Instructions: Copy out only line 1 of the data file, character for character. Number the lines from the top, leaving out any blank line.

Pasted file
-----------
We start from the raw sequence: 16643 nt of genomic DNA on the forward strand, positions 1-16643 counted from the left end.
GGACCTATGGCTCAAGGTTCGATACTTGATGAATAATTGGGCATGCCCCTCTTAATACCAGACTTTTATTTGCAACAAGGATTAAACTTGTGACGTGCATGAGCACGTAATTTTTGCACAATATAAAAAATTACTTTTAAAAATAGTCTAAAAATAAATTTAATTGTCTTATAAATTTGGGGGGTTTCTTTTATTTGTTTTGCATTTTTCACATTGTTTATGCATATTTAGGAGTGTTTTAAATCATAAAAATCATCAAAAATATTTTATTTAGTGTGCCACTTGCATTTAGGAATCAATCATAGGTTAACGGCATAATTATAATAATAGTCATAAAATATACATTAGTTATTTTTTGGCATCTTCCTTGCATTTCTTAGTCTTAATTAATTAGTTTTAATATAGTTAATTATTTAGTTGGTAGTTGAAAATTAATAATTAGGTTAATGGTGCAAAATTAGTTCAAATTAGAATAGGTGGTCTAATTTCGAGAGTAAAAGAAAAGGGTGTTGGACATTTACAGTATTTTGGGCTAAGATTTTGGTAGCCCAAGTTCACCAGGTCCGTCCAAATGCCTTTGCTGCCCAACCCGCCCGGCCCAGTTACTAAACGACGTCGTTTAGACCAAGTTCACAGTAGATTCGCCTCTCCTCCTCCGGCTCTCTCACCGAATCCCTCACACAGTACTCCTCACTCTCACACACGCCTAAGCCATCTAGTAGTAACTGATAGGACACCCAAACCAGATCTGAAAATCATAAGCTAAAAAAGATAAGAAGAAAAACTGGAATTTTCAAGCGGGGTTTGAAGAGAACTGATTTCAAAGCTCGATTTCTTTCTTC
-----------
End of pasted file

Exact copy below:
We start from the raw sequence: 16643 nt of genomic DNA on the forward strand, positions 1-16643 counted from the left end.